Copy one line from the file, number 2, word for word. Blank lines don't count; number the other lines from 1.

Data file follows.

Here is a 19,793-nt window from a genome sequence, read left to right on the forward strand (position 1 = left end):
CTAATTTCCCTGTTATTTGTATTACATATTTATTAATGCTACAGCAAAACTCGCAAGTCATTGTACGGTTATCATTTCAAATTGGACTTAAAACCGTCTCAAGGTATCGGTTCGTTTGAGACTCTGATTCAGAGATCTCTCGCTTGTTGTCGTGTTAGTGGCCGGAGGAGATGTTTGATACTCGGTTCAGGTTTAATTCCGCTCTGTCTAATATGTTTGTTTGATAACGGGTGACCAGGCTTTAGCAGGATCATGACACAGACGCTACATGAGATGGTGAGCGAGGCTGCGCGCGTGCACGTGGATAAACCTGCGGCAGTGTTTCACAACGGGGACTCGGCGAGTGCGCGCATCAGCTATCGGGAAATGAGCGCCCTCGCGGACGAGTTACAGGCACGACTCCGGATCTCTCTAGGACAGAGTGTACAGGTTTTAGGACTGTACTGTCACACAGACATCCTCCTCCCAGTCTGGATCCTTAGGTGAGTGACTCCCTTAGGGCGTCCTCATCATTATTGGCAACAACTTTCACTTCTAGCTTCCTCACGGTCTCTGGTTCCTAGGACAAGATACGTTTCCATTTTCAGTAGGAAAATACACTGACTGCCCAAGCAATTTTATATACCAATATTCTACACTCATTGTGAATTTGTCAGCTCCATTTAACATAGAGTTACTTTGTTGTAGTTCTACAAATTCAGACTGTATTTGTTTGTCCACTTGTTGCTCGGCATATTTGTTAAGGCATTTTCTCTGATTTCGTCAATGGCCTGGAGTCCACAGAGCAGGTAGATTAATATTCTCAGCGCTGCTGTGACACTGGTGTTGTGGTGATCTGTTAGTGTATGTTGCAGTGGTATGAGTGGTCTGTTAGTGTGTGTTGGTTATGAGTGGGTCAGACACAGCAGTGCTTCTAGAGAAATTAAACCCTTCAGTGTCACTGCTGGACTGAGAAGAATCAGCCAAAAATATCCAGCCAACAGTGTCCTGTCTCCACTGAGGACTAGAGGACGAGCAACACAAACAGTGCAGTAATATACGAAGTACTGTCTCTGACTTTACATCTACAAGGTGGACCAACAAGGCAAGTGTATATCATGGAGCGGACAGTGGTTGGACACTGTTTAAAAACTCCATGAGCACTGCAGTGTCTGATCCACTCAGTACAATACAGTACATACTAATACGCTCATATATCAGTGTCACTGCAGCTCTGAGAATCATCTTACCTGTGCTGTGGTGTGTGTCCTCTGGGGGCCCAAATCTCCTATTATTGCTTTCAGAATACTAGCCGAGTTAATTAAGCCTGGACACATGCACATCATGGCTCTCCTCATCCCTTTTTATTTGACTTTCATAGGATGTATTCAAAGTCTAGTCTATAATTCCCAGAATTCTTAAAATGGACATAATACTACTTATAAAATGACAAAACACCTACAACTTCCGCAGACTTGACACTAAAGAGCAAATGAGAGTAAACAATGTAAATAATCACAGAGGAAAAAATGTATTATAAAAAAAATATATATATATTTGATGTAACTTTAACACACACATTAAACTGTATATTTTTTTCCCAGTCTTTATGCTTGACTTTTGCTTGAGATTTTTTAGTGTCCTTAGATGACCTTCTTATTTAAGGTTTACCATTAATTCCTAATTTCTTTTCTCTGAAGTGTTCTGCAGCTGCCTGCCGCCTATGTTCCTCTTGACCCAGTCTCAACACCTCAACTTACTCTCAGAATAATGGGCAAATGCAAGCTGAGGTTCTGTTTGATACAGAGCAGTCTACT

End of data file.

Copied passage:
CTAATTTCCCTGTTATTTGTATTACATATTTATTAATGCTACAGCAAAACTCGCAAGTCATTGTACGGTTATCATTTCAAATTGGACTTAAAACCGTCTCAAGGTATCGGTTCGTTTGAGACTCTGATTCAGAGATCTCTCGCTTGTTGTCGTGTTAGTGGCCGGAGGAGATGTTTGATACTCGGTTCAGGTTTAATTCCGCTCTGTCTAATATGTTTGTTTGATAACGGGTGACCAGGCTTTAGCAGGATCATGACACAGACGCTACATGAGATGGTGAGCGAGGCTGCGCGCGTGCACGTGGATAAACCTGCGGCAGTGTTTCACAACGGGGACTCGGCGAGTGCGCGCATCAGCTATCGGGAAATGAGCGCCCTCGCGGACGAGTTACAGGCACGACTCCGGATCTCTCTAGGACAGAGTGTACAGGTTTTAGGACTGTACTGTCACACAGACATCCTCCTCCCAGTCTGGATCCTTAGGTGAGTGACTCCCTTAGGGCGTCCTCATCATTATTGGCAACAACTTTCACTTCTAGCTTCCTCACGGTCTCTGGTTCCTAGGACAAGATACGTTTCCATTTTCAGTAGGAAAATACACTGACTGCCCAAGCAATTTTATATACCAATATTCTACACTCATTGTGAATTTGTCAGCTCCATTTAACATAGAGTTACTTTGTTGTAGTTCTACAAATTCAGACTGTATTTGTTTGTCCACTTGTTGCTCGGCATATTTGTTAAGGCATTTTCTCTGATTTCGTCAATGGCCTGGAGTCCACAGAGCAGGTAGATTAATATTCTCAGCGCTGCTGTGACACTGGTGTTGTGGTGATCTGTTAGTGTATGTTGCAGTGGTATGAGTGGTCTGTTAGTGTGTGTTGGTTATGAGTGGGTCAGACACAGCAGTGCTTCTAGAGAAATTAAACCCTTCAGTGTCACTGCTGGACTGAGAAGAATCAGCCAAAAATATCCAGCCAACAGTGTCCTGTCTCCACTGAGGACTAGAGGACGAGCAACACAAACAGTGCAGTAATATACGAAGTACTGTCTCTGACTTTACATCTACAAGGTGGACCAACAAGGCAAGTGTATATCATGGAGCGGACAGTGGTTGGACACTGTTTAAAAACTCCATGAGCACTGCAGTGTCTGATCCACTCAGTACAATACAGTACATACTAATACGCTCATATATCAGTGTCACTGCAGCTCTGAGAATCATCTTACCTGTGCTGTGGTGTGTGTCCTCTGGGGGCCCAAATCTCCTATTATTGCTTTCAGAATACTAGCCGAGTTAATTAAGCCTGGACACATGCACATCATGGCTCTCCTCATCCCTTTTTATTTGACTTTCATAGGATGTATTCAAAGTCTAGTCTATAATTCCCAGAATTCTTAAAATGGACATAATACTACTTATAAAATGACAAAACACCTACAACTTCCGCAGACTTGACACTAAAGAGCAAATGAGAGTAAACAATGTAAATAATCACAGAGGAAAAAATGTATTATAAAAAAAATATATATATATTTGATGTAACTTTAACACACACATTAAACTGTATATTTTTTTCCCAGTCTTTATGCTTGACTTTTGCTTGAGATTTTTTAGTGTCCTTAGATGACCTTCTTATTTAAGGTTTACCATTAATTCCTAATTTCTTTTCTCTGAAGTGTTCTGCAGCTGCCTGCCGCCTATGTTCCTCTTGACCCAGTCTCAACACCTCAACTTACTCTCAGAATAATGGGCAAATGCAAGCTGAGGTTCTGTTTGATACAGAGCAGTCTACT